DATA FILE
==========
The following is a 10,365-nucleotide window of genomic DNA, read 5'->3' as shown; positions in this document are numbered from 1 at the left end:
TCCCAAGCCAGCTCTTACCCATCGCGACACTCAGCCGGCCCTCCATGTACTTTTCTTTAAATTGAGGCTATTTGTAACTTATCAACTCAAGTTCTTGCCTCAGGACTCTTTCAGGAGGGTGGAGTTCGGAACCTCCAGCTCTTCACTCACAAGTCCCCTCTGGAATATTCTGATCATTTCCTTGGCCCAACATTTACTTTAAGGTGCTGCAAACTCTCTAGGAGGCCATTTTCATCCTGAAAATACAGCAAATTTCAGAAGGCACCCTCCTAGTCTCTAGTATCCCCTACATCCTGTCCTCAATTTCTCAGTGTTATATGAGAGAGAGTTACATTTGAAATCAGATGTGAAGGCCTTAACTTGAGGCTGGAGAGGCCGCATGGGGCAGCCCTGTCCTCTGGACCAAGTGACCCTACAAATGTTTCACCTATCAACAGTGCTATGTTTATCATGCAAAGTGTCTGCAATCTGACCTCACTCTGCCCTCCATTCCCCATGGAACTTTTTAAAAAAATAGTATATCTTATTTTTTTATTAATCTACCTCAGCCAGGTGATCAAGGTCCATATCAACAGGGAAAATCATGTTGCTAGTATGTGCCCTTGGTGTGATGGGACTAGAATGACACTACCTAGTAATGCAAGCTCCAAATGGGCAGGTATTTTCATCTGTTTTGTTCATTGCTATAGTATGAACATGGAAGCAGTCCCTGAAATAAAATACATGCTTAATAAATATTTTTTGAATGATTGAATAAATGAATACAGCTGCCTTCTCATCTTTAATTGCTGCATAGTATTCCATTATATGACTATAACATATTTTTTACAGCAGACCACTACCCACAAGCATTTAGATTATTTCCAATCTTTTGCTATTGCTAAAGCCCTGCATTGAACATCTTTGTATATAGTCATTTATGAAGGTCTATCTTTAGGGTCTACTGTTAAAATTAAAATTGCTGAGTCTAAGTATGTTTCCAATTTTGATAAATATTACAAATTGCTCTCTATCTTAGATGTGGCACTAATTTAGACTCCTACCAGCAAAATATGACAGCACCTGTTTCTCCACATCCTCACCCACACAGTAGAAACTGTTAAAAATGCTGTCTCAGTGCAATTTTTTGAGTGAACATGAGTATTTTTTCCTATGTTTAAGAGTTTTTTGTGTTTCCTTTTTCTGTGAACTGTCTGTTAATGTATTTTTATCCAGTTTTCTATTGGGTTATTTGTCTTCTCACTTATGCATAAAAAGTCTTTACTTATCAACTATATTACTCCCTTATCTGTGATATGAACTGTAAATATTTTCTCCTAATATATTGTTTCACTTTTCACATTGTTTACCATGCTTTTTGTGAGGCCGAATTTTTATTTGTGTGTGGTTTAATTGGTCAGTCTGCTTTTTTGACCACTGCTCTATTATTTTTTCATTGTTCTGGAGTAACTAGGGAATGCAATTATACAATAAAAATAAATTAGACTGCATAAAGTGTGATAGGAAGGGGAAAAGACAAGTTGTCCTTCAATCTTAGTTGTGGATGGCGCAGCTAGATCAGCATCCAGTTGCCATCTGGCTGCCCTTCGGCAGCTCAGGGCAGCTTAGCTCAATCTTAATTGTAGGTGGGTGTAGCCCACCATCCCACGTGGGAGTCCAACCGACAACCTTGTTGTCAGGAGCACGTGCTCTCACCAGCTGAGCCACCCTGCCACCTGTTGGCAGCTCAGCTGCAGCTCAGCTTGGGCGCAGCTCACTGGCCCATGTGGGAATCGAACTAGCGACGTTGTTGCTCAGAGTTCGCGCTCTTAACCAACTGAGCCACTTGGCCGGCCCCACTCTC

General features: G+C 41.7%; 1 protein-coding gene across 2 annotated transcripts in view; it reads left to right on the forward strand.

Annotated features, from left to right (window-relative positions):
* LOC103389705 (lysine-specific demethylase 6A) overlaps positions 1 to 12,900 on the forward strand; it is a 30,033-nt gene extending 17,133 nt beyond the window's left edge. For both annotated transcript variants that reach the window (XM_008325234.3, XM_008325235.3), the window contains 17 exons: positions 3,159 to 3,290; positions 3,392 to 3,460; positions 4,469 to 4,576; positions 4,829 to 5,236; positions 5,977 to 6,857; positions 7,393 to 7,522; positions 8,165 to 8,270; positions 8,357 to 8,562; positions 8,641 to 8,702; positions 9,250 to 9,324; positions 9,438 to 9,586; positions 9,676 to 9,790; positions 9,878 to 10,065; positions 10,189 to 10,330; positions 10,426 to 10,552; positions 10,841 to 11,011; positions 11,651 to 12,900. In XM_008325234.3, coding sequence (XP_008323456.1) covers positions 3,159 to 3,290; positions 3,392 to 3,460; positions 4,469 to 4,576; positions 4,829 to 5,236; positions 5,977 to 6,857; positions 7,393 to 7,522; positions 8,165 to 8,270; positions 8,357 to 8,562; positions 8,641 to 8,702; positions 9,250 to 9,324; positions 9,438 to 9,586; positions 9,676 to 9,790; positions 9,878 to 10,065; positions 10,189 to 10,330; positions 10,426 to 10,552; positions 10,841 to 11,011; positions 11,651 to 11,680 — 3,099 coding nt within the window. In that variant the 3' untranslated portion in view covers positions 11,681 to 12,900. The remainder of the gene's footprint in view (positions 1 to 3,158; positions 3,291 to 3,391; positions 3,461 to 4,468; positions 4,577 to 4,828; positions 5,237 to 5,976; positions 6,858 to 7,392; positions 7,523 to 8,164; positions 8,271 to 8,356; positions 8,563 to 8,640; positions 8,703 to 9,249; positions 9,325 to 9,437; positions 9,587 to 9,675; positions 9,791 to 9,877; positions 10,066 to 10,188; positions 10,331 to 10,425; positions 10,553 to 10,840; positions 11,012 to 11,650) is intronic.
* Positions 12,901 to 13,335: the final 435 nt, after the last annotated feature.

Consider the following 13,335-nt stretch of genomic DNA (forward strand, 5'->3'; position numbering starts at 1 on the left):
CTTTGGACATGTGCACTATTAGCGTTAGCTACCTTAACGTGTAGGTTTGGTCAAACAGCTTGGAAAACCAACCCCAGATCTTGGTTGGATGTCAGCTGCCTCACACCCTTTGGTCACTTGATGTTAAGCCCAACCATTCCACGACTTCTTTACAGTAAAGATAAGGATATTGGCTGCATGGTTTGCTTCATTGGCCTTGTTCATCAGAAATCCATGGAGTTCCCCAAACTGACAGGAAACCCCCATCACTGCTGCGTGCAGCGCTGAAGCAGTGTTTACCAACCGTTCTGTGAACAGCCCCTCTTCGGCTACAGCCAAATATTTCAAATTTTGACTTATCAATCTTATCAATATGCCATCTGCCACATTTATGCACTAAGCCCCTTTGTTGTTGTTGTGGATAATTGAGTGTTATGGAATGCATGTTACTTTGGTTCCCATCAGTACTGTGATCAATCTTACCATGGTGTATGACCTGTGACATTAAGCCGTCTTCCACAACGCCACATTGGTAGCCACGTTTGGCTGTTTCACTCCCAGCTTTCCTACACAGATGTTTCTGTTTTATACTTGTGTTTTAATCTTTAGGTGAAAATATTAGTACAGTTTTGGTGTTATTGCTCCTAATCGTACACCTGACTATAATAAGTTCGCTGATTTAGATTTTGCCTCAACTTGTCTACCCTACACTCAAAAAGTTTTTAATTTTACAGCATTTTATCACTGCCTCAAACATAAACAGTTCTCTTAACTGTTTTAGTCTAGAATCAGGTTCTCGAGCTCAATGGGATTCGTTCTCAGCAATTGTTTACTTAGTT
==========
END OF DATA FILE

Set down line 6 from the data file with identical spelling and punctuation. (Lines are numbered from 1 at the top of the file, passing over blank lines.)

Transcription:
* Positions 12,901 to 13,335: the final 435 nt, after the last annotated feature.